A computer is a complicated fusion of physical hardware, operating system, application software and data ... the problem is that a computer doesn't usually seem all that complicated. Unfortunately, that leads people to treat their computers with a lack of respect. I don't mean they throw them around all over the place (maybe some do), I mean they treat them badly, install all kinds of rubbish on them and drop food and drink all over them yet still expect them to work. Computers aren't like that; you can't just load the computer up with everything you like and you can't assume it won't react adversely to think dropped on it that it was never intended to deal with.
Imagine if you treated your nice new car that way, it would be a rubbish bin on wheels within a month and eventually it wouldn't work as well as it did. Presumably you'd treat your brand-new Lexus with consideration ... why not your computer?
This article aims to tell you how to care for your computer and keep it running well. The article is broken up into several sections which will be published periodically:
Cleanliness, it is said, is next to godliness and, with respect to computers, nothing could be truer; keeping a computer clean is more than just tidiness, it can affect it in functional terms. You know what dust and grit are, right? So do computers and, if a computer had any emotional capability, it would clearly tell you it didn't like either. Dust and grit get inside the system (even inside laptops and tablets) where it starts to block things, restrict airflow and cause heat. Cleaning the outside of your PC regularly and the inside less frequently (perhaps on a yearly basis) will make sure that cooling air flows freely. Cool air makes a computer run better and can prevent the early decay of hardware. When you are cleaning a computer, don't forget to clean the cables.
Cleaning the outside of a computer is all very well but how exactly do you go about cleaning the inside? Bear in mind I'm only really talking about desktop & tower PCs now. First of all, disconnect it, by which I mean ensure all power cords and other leads are unplugged (you might have to note where they go for later, after you have finished). Then unscrew the lid or panel and open it. Carefully, preferably using a small portable vacuum especially designed to vacuum out the insides of delicate equipment (if not *VERY* carefully use the hose or similar from a normal vacuum), vacuum the inside of the case and any air vents. You should use a clean, dry paintbrush or larger makeup brush to clean the fans and heat sink (you can hold the vacuum near, so that any dust disturbed is sucked into it). Then all you have to do is put the panel back, connect the various cables and power it up again.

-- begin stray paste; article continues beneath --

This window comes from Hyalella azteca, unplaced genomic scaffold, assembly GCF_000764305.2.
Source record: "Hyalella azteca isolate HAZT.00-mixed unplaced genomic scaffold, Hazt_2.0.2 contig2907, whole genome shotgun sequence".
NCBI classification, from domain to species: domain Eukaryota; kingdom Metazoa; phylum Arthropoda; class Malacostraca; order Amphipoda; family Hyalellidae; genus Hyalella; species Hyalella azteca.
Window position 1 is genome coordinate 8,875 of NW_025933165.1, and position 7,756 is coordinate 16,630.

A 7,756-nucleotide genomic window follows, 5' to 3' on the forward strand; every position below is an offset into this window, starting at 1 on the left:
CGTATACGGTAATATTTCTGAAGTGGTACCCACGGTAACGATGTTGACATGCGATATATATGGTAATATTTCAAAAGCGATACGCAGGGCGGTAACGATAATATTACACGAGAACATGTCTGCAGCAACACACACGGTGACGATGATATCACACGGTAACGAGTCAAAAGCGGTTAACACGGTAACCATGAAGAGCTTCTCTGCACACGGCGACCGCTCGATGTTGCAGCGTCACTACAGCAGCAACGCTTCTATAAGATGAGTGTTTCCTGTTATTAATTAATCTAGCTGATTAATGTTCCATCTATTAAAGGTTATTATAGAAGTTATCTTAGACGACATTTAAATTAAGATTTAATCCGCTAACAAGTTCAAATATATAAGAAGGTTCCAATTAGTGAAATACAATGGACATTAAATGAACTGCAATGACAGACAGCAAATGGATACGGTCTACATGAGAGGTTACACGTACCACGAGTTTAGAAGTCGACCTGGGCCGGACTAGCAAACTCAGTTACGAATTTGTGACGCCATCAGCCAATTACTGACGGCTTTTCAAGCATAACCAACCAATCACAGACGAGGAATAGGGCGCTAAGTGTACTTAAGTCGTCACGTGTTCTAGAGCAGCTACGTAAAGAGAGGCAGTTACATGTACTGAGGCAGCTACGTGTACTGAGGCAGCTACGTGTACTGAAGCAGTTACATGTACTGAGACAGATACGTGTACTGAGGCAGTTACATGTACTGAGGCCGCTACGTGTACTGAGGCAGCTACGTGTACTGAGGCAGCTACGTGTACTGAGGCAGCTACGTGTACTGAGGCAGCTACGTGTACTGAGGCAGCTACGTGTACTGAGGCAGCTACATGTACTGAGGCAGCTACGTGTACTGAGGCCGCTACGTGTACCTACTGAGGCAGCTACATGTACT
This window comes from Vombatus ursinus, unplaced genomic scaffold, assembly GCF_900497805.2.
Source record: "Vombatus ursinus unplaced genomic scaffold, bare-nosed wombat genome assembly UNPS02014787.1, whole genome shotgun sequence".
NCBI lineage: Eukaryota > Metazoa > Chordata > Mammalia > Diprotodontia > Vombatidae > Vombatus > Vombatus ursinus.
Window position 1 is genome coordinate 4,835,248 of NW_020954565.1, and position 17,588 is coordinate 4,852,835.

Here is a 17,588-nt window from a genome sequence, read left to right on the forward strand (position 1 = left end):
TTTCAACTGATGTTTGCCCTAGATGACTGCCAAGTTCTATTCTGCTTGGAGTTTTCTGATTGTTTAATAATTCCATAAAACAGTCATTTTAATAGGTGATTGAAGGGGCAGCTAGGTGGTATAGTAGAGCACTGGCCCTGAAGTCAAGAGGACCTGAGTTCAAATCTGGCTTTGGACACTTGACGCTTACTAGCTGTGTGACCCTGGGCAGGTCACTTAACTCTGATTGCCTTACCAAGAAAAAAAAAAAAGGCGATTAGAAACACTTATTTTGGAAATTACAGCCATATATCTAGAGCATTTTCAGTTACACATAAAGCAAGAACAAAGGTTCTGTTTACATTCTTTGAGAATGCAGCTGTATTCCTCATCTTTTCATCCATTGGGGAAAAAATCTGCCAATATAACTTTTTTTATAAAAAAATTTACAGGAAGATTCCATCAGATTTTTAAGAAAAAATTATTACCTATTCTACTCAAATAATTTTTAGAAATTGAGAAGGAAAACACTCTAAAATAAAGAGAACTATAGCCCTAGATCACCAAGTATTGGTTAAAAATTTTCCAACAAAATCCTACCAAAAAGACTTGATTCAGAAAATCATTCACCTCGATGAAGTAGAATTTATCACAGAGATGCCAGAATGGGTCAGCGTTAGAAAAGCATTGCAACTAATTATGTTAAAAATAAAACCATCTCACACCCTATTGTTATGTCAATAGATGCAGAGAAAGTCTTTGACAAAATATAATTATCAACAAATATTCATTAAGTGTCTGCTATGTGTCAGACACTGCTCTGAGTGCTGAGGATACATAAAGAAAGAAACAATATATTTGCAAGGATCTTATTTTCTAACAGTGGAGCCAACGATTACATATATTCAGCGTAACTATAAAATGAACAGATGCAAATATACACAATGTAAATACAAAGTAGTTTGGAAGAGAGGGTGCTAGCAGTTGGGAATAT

If you're normal you'll understand the temptation to eat and drink around computers, I do it, almost everyone does because we all have things to do on our digital friends and we would all like to get on with them as we drink and munch our way through life. The problem is that food and drink can drop all too easily between the keys of your keyboard, even into cooling vents or ports if they're accessible, causing them to become sticky and often fail to work properly anymore. In more extreme cases (and yes, I've done this more than once) drinks can tip over soaking or even pouring into a computer that might be sitting under your desk. If you do tip water or similar on your PC, switch your computer off immediately (if it's not dangerous, just pull the plug), dry what you can with paper of real towels then put the machine in a dry place, say an airing cupboard, for a day or two to give it a chance to dry out completely. If you're lucky the machine will power up again. Just trust me on this, it is advisable not to eat and drink around your PC.
Let me ask you a question, would you wear glasses without cleaning them? Glass gets dirty even if only from natural oils from your skin, such oils attract and hold dust and dust is, of course, gritty and can scratch glass. So, like glasses, any equipment with a screen gets dirty and harder to see over time so it is important to keep your screen clean using appropriate cleaners. You can buy specific computer screen cleaners but, being honest, they're something of a rip-off, you can use relatively standard household cleaning products if you're careful to choose the right stuff. I tend to avoid spray polishes but have found that a fairly well-known glass cleaning spray (green, Mr M*****) works quite well if you use a chamois style cleaning cloth and don't let the liquid drip anywhere it shouldn't.